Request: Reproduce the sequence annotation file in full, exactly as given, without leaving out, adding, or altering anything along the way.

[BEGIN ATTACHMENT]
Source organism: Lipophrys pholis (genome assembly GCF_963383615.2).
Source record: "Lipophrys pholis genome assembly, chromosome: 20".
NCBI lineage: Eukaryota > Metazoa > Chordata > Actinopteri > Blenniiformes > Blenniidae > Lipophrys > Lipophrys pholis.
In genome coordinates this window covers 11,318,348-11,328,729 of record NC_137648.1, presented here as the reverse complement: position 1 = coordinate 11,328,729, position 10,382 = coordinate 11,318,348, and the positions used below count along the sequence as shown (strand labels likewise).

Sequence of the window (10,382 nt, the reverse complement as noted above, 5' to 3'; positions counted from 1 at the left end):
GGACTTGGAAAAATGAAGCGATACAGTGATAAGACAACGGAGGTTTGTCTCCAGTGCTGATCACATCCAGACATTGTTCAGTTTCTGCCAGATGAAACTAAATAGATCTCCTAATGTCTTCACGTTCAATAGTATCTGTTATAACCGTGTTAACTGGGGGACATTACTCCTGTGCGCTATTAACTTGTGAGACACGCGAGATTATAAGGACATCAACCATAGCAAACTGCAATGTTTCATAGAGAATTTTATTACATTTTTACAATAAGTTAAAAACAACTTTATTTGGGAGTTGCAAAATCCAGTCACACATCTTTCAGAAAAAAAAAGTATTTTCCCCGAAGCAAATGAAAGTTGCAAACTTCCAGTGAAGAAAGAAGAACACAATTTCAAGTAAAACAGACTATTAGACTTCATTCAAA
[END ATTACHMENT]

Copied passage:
Source organism: Lipophrys pholis (genome assembly GCF_963383615.2).
Source record: "Lipophrys pholis genome assembly, chromosome: 20".
NCBI lineage: Eukaryota > Metazoa > Chordata > Actinopteri > Blenniiformes > Blenniidae > Lipophrys > Lipophrys pholis.
In genome coordinates this window covers 11,318,348-11,328,729 of record NC_137648.1, presented here as the reverse complement: position 1 = coordinate 11,328,729, position 10,382 = coordinate 11,318,348, and the positions used below count along the sequence as shown (strand labels likewise).

Sequence of the window (10,382 nt, the reverse complement as noted above, 5' to 3'; positions counted from 1 at the left end):
GGACTTGGAAAAATGAAGCGATACAGTGATAAGACAACGGAGGTTTGTCTCCAGTGCTGATCACATCCAGACATTGTTCAGTTTCTGCCAGATGAAACTAAATAGATCTCCTAATGTCTTCACGTTCAATAGTATCTGTTATAACCGTGTTAACTGGGGGACATTACTCCTGTGCGCTATTAACTTGTGAGACACGCGAGATTATAAGGACATCAACCATAGCAAACTGCAATGTTTCATAGAGAATTTTATTACATTTTTACAATAAGTTAAAAACAACTTTATTTGGGAGTTGCAAAATCCAGTCACACATCTTTCAGAAAAAAAAAGTATTTTCCCCGAAGCAAATGAAAGTTGCAAACTTCCAGTGAAGAAAGAAGAACACAATTTCAAGTAAAACAGACTATTAGACTTCATTCAAA